Russia accuses US of playing direct role in war on Ukraine, grain ship is on track
By Can Sezer and Orhan Coskun
ISTANBUL/LONDON (Reuters) – Russia on Tuesday accused the United States of being directly involved in the war against Ukraine, while the first ship carrying Ukrainian grain to world markets since the invasion of Moscow continued his way to Lebanon without problem.
Russia said it was responding to comments by Vadym Skibitsky, deputy head of Ukrainian military intelligence,
on how Kyiv used long-range US-provided HIMAR rocket launch systems based on what he called excellent satellite imagery and real-time information.
Skibitsky told Britain’s Telegraph newspaper that there had been consultations between US and Ukrainian intelligence officials before the strikes and that Washington had an effective veto over the targets, although he said the US officials did not provide direct information on targeting.
The Russian Defense Ministry, led by a close ally of President Vladimir Putin, said the interview showed Washington was directly involved despite repeated claims that it was limiting its role in the conflict to arms supplies because he did not want a direct confrontation with Moscow.
“All of this undeniably proves that Washington, contrary to White House and Pentagon claims, is directly involved in the conflict in Ukraine,” the Russian Defense Ministry said in a statement.
“It is the Biden administration that is directly responsible for all Kyiv-sanctioned rocket attacks against residential areas and civilian infrastructure in populated areas of Donbas and other regions, which have resulted in mass civilian deaths. “, said the Ministry of Defense.
There was no immediate reaction to the allegations from the White House Defense Department or the Pentagon.
Ukraine and the West accuse Russia of carrying out devastating missile attacks against civilian targets almost daily. Both sides deny deliberately targeting civilians.
The supply of sophisticated long-range weapon systems from Western countries to Ukraine is seen as vital if Kyiv forces are to turn the tide of the war, in which Russia relies heavily on long-range bombing from urban areas.
Russia’s verbal attack on Washington came after Turkey said the first ship carrying Ukrainian grain since the Russian invasion blocked exports more than five months ago was about to arrive in safely in Istanbul on Tuesday evening.
The ship’s departure Monday from the Ukrainian port of Odessa for Lebanon via Turkey under a safe passage agreement has raised hopes of further such departures that could help ease a raging global food crisis. boom.
Turkey expects around one grain ship to leave Ukrainian ports every day as long as the safe passage agreement is respected, a senior Turkish official, who asked to remain anonymous, said on Tuesday.
The UN has warned of the risk of multiple famines this year due to the war in Ukraine.
Monday’s sailing was made possible after Turkey and the United Nations brokered a grain and fertilizer export deal between Russia and Ukraine last month – a rare diplomatic breakthrough in a dispute that has become a long war of attrition since Russian troops crossed the border on February 24.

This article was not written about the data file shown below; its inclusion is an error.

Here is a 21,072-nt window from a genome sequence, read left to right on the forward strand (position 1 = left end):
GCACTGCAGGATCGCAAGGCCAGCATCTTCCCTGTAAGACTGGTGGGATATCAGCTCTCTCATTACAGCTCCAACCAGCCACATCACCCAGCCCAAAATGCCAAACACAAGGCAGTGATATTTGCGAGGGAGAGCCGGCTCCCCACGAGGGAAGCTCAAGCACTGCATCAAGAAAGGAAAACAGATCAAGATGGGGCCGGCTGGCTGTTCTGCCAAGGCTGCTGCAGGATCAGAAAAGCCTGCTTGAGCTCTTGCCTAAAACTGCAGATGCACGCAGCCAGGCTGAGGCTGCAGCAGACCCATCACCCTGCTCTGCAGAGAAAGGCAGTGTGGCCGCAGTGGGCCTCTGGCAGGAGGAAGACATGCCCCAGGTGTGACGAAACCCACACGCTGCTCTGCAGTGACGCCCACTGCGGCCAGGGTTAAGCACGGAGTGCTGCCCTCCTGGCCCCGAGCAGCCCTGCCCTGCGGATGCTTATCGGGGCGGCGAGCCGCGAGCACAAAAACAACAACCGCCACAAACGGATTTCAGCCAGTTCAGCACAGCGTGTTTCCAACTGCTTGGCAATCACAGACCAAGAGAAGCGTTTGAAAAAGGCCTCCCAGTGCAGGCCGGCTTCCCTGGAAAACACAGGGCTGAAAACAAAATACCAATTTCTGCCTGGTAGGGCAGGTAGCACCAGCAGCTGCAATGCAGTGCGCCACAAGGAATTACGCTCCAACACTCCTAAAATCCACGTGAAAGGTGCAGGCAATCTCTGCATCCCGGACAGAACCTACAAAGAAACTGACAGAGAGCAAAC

Ukrainian President Volodymr Zelenskiy, in his late-night address Monday evening, called the ship’s departure a “first positive signal”, but warned it was too early to draw conclusions or predict how things would unfold.
“We cannot have any illusions that Russia will simply refrain from trying to disrupt Ukrainian exports,” Zelenskiy said.
Ozcan Altunbudak, Turkey’s representative to a coordination center set up to oversee the restart of Ukrainian grain exports, said on Tuesday the ship, the Sierra Leone-flagged Razoni, was about to drop anchor. in Istanbul on Tuesday evening.
The only problem so far was a slight delay caused by bad weather, he said. The vessel, which is carrying 26,527 tonnes of maize, was expected to arrive in Istanbul around midnight local time.
It will then be inspected by Russian, Turkish, Ukrainian and UN officials as part of the safe passage agreement before continuing its journey to the Lebanese port of Tripoli, its intended final destination.
There are, however, other hurdles to overcome before millions of tonnes of Ukrainian grain can leave, including mine clearance and the creation of a framework for ships to safely enter the conflict zone and recover the cargoes.
Known as the breadbasket of Europe, Ukraine hopes to export 20 million tonnes of grain stored in silos and 40 million tonnes of the current harvest, initially from Odessa and nearby Pivdennyi and Chornomorsk, to help clean the silos for the new crop.
Russia called Razoni’s departure “very positive news”. He denied responsibility for the food crisis, saying Western sanctions have slowed his exports.
Russia and Ukraine accuse each other of laying mines which now float around the Black Sea and pose a hazard to shipping.
Also on Tuesday, Russia publicly expressed solidarity in Taiwan with China, with which it has a close partnership, ahead of a possible visit there by US House of Representatives Speaker Nancy Pelosi.
Russian Foreign Ministry spokeswoman Maria Zakharova called the possible visit a “provocation” and said Moscow supports Beijing’s one-China principle and opposes Taiwan independence “under any form.”
(Reporting by Reuters offices; Writing by Andrew Osborn; Editing by Angus MacSwan)